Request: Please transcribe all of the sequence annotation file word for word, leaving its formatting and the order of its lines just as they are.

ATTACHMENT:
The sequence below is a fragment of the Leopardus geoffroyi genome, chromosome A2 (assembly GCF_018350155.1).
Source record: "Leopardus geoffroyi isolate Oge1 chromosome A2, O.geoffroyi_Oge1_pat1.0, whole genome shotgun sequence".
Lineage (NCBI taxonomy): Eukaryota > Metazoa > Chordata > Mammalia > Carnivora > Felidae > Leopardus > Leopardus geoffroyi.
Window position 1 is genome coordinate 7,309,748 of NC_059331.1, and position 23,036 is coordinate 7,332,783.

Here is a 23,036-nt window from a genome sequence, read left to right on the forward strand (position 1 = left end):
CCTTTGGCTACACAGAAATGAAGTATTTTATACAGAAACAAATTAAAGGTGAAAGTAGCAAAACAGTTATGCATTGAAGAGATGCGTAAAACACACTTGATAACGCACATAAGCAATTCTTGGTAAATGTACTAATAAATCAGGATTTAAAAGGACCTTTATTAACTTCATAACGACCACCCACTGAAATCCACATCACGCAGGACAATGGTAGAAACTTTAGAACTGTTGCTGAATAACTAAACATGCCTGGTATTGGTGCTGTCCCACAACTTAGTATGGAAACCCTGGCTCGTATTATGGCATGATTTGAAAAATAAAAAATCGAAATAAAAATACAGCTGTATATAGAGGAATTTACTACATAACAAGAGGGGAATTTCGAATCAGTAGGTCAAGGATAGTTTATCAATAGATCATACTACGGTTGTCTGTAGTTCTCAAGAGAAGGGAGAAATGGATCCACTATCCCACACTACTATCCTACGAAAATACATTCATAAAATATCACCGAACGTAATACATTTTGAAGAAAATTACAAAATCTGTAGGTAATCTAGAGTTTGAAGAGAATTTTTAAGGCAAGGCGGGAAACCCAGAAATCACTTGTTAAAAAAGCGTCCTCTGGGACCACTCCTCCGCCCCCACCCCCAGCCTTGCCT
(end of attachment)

The sequence below is a fragment of the Leopardus geoffroyi genome, chromosome A2 (assembly GCF_018350155.1).
Source record: "Leopardus geoffroyi isolate Oge1 chromosome A2, O.geoffroyi_Oge1_pat1.0, whole genome shotgun sequence".
Lineage (NCBI taxonomy): Eukaryota > Metazoa > Chordata > Mammalia > Carnivora > Felidae > Leopardus > Leopardus geoffroyi.
Window position 1 is genome coordinate 7,309,748 of NC_059331.1, and position 23,036 is coordinate 7,332,783.

Here is a 23,036-nt window from a genome sequence, read left to right on the forward strand (position 1 = left end):
CCTTTGGCTACACAGAAATGAAGTATTTTATACAGAAACAAATTAAAGGTGAAAGTAGCAAAACAGTTATGCATTGAAGAGATGCGTAAAACACACTTGATAACGCACATAAGCAATTCTTGGTAAATGTACTAATAAATCAGGATTTAAAAGGACCTTTATTAACTTCATAACGACCACCCACTGAAATCCACATCACGCAGGACAATGGTAGAAACTTTAGAACTGTTGCTGAATAACTAAACATGCCTGGTATTGGTGCTGTCCCACAACTTAGTATGGAAACCCTGGCTCGTATTATGGCATGATTTGAAAAATAAAAAATCGAAATAAAAATACAGCTGTATATAGAGGAATTTACTACATAACAAGAGGGGAATTTCGAATCAGTAGGTCAAGGATAGTTTATCAATAGATCATACTACGGTTGTCTGTAGTTCTCAAGAGAAGGGAGAAATGGATCCACTATCCCACACTACTATCCTACGAAAATACATTCATAAAATATCACCGAACGTAATACATTTTGAAGAAAATTACAAAATCTGTAGGTAATCTAGAGTTTGAAGAGAATTTTTAAGGCAAGGCGGGAAACCCAGAAATCACTTGTTAAAAAAGCGTCCTCTGGGACCACTCCTCCGCCCCCACCCCCAGCCTTGCCT